More importantly, if a switch fails to see BPDUs arriving on its root port, it knows that something has failed. In the network depicted on the visual, Port 2 on Switch 42 has failed. This will also fail the Port 3 on Switch 93 because it is a point-to-point circuit. Switch 93 knows it has lost its root port. Based on the BPDUs it is still receiving on Port 1, this is the next best path to the root, with a cost of 4. This becomes the new root port and the port is reactivated.
When Port 2 on Switch 42 is restored to service, it will again begin to generate BPDUs. Switch 93 will detect that its port is online again, and that its original, better cost path to the root is available. Port 3 becomes the root port again, and Port 1 is blocked because there is another switch in that collision domain with a better path to the root (i.e., the root itself!).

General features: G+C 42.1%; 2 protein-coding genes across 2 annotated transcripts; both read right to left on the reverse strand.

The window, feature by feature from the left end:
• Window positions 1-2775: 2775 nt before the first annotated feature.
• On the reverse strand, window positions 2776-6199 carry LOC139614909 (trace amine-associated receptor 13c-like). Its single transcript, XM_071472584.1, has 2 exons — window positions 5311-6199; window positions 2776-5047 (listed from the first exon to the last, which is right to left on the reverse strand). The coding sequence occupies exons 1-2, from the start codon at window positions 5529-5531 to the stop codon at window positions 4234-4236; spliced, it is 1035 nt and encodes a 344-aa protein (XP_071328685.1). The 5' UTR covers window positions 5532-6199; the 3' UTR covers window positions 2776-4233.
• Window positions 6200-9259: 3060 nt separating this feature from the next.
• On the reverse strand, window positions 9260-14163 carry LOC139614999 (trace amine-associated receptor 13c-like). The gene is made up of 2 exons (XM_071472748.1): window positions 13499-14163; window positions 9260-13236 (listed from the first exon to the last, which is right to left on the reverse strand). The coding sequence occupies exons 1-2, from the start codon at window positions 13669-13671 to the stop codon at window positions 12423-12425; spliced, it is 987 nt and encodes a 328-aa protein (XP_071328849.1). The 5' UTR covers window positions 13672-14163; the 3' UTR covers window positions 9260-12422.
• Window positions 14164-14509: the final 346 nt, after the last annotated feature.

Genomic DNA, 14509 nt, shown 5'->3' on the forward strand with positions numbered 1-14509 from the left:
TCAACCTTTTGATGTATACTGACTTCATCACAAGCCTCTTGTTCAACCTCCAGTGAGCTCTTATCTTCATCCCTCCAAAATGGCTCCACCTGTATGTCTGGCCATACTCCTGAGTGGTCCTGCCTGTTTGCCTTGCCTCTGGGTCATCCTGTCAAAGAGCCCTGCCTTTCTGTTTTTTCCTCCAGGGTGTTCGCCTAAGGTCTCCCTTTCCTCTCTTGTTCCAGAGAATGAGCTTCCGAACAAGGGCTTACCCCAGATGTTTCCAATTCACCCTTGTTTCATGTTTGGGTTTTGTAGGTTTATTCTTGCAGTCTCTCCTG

Spanning Tree Terminology
Understanding the details of STP and the meaning of the BPDUs requires a grasp of some basic STP terminology. Below are a few of the key terms and their definitions.
- Root bridge: The switch that serves as the root of the spanning tree. In STP, the root is responsible for periodically (default is every two seconds) issuing a new BPDU to refresh the tree.
- Port path cost: The cost assigned to a particular port on a particular switch. The cost is used in calculating the total cost of the path back to the root.
- Root path cost: The calculated total cost from a port on a switch back to the root.
- Root port: On any switch (other than the one serving as the root), the port that has the lowest calculated root path cost.
- Designated port: In any collision domain, the port that connects that collision domain to the switch with the lowest cost path back to the root.
- Blocked port: A port that is neither root nor designated, and across which frames cannot be forwarded and learning cannot occur.
- Disabled port: A port that is administratively online and not a functional part of the network. It is, in effect, shut down.
Spanning Tree Rules
The operation of the Spanning Tree Protocol is fully distributed. Switches exchange information via Bridge Protocol Data Units (BPDU). Based on these messages, each switch makes local decisions about which port is the root port, which ports are designated, and which ports are blocked. The rules a bridge uses to make these decisions are as follows: